Time to think strategically about tourism

A short while ago the former Minister of Tourism of the Bahamas, Vincent Vanderpool-Wallace, wrote a challenging commentary in which he set out the reasons why the region’s tourism sector is underperforming, and also suggested some radical ideas as to how the region might stimulate long- term sustainable growth.

The former Minister and Secretary General of the Caribbean Tourism Organisation (CTO) prefaced his remarks by noting that it does not take much to recognise that if hotel occupancy across the region presently averages 60 per cent annually, and tourism represents around 15 per cent of regional GDP that, if hotel occupancy could be encouraged to reach 90 per cent, then tourism’s contribution to GDP could rise to as much as 50 per cent.

In his on-line commentary he observes that if new ways can be found to stimulate visitor arrivals, tourism can bring economic recovery, growth and employment more rapidly than any other economic sector. This unique capacity of tourism to lift an economy is a phenomenon that Cuba first understood in the early 1990s and was again recognised in 2007 by the US and the UK after the global financial crisis.

Mr Vanderpool-Wallace points out, however, that the Caribbean has for the most part done the opposite. Unlike the movement of goods – where nations large and small continue to aggressively negotiate away trade barriers to create growth – when it comes to tourism and the movement of people across borders there has been, as he puts it, ‘a veritable explosion’ of increases in departure taxes, air passenger duties, security fees and passenger facility charges.

This means, he argues, that those coming from nearby feeder markets, who logically are more likely to visit, are actively discriminated against, as the overall price of their ticket contains the highest percentage of tax, as travel taxes are fixed for all. The inadvertent effect is for the Caribbean to have a policy that dampens demand for short trips, damaging the opportunity the region might have to encourage travel from the markets in the US and the regions that are potentially easiest to grow.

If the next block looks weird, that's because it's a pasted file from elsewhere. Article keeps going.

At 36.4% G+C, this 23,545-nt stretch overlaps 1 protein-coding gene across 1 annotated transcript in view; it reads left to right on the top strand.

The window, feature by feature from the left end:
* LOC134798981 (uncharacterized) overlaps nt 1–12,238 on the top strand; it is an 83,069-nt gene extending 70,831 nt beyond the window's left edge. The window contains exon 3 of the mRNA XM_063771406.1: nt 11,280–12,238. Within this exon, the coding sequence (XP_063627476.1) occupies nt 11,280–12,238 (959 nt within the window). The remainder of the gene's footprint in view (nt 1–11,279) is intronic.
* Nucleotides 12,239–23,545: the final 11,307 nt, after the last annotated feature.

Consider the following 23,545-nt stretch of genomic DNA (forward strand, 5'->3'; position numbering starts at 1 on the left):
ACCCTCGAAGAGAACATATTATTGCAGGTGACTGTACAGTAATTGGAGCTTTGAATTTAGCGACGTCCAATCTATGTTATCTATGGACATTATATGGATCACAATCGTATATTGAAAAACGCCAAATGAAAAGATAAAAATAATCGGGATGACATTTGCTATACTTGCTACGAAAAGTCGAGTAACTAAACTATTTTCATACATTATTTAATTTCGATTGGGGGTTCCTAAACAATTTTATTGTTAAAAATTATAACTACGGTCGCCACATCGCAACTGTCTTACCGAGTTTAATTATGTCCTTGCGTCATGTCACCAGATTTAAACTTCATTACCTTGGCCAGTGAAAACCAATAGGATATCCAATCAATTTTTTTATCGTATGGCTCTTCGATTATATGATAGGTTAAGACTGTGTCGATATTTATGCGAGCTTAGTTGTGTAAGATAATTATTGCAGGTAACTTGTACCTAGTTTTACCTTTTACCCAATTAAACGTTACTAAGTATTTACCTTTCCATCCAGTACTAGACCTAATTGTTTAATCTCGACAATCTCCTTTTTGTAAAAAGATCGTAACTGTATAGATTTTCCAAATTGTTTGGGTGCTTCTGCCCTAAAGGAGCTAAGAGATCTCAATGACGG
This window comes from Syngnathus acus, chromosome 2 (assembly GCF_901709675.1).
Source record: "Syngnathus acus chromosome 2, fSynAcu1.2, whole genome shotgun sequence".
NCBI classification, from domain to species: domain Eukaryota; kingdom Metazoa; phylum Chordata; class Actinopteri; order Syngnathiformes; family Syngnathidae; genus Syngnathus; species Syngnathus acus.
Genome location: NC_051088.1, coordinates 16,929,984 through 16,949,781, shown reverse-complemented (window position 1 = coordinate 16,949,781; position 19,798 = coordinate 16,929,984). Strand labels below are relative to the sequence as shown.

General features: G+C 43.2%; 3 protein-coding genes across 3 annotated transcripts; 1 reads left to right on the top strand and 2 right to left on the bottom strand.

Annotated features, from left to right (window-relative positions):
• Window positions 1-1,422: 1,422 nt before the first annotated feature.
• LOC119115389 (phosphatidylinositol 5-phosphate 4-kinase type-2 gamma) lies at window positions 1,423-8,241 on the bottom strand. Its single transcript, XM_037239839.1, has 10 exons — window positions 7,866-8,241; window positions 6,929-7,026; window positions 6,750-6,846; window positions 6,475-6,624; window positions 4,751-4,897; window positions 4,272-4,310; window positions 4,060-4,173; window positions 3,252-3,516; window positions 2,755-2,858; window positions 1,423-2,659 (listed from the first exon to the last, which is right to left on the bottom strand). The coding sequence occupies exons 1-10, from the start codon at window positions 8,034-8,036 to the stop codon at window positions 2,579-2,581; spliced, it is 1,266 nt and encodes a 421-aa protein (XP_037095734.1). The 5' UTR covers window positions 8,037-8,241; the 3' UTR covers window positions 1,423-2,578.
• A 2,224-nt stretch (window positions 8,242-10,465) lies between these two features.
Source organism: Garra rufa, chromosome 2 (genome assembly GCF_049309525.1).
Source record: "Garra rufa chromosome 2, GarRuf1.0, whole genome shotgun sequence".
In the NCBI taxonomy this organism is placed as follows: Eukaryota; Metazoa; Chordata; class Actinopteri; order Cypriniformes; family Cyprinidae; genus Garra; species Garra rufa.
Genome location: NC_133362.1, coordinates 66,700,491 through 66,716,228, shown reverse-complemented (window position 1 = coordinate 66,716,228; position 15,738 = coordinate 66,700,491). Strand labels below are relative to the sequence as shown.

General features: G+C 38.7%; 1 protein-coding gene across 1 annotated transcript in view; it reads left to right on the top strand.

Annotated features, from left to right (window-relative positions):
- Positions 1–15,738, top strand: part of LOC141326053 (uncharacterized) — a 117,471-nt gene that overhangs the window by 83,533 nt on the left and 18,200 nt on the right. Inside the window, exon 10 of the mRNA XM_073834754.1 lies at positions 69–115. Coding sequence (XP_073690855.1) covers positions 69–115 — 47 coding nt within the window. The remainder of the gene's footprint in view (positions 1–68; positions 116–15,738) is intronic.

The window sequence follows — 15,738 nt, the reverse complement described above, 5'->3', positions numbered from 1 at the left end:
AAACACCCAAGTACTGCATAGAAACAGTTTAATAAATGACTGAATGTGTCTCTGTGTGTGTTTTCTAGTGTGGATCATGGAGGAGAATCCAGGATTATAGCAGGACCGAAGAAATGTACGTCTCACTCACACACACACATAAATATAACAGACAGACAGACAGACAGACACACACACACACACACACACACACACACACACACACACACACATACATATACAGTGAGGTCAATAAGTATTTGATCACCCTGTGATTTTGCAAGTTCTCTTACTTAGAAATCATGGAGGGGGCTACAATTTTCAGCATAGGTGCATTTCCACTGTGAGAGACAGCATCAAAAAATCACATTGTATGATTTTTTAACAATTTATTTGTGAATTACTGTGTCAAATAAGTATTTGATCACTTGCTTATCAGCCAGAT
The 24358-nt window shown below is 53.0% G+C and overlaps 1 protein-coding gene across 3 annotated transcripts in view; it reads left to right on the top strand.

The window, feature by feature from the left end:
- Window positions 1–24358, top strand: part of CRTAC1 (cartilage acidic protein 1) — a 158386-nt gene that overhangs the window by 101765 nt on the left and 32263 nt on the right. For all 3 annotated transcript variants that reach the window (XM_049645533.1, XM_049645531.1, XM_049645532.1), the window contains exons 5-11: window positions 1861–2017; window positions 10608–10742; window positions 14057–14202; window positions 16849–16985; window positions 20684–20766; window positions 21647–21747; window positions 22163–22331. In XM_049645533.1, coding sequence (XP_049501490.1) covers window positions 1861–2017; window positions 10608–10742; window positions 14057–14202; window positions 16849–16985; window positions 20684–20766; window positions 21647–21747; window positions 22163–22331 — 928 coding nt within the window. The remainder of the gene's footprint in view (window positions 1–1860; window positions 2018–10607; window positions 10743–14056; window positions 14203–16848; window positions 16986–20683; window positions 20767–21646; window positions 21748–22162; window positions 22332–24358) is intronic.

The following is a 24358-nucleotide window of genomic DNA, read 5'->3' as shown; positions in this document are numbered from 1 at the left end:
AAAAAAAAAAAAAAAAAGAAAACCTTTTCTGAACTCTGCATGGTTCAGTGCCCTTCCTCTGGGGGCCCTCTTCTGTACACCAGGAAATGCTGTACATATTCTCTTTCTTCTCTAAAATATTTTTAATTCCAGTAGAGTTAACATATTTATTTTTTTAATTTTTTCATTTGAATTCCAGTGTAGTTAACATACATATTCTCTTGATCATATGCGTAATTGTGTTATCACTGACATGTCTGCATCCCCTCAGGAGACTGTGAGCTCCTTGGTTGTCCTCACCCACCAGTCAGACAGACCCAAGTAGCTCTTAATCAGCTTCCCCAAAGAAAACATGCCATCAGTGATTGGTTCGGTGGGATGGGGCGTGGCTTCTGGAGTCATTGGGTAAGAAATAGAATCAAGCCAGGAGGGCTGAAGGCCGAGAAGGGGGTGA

The former Tourism Minister proposes two solutions.

The first is to have Caribbean leaders agree a formula that rapidly removes all travel taxes and visas for travel within the region. This would, he suggests, stimulate travel, make the region more competitive as a destination and encourage airlines to increase airlift. There is, he suggests, already sufficient international evidence that any loss in revenue would be more than offset by an increase in travel and a general related increase in Government’s tax take as a result of increased visitor spend in market.

The former Minister’s second big idea is to bring tourism into the ambit of external trade negotiations by the region becoming the first group of nations in the world to focus on the reciprocal elimination of departure and other taxes between, in this case the Caribbean region and its major source markets.

Mr Vanderpool-Wallace’s ideas are welcome, creative, and thoughtful, and offer solutions to the current malaise that the regional tourism industry is experiencing.

The strategic approach he proposes is exactly what is required. If Caribbean Governments are to respond well to the challenge of growing tourism and addressing global competition, they need to think differently, understand where short term policy responses such as increasing visitor taxation will lead, and come up with ideas that grow business rather than cause it to contract.

In the rush to find short term band-aid economic solutions has been little recognised that taxing services has the effect of degrading competitiveness at just the moment when the enhancement of comparative advantage should seen as central to generating growth. This is especially so in relation to tourism, the Caribbean’s key export.

Tourism ministers apart, most in Government in the Caribbean have still to recognise that the Caribbean is not unique as a warm water destination and that it is competing globally. They have yet to be convinced that increasing taxes on travel and tourism will particularly damage the nearest feeder markets; will disincentive the airlines; will move visitors offshore to the cruise ships; and eventually will make all but top end destinations and properties unviable.

The former Bahamas Tourism Minister’s proposals require detailed consideration. They should form a part of a broader strategic dialogue involving all Caribbean Governments plus their key external partners.

There is a pressing need for the Caribbean to convene a high level strategic discussion to address these issues with those from outside able to put all of this in the context of global competition. If achieving the frankness normally required at such gatherings is not achievable in the Caribbean, there are a number of institutions providing a neutral environment in North America or Europe where public and private sector players and academics could be brought together.

It is time, as Vincent Vanderpool-Wallace’s recent commentary suggests, to start thinking creatively about the stimulating growth in the region’s premier industry.

David Jessop is the Director of the Caribbean Council and can be contacted at david.jessop@caribbean-council.org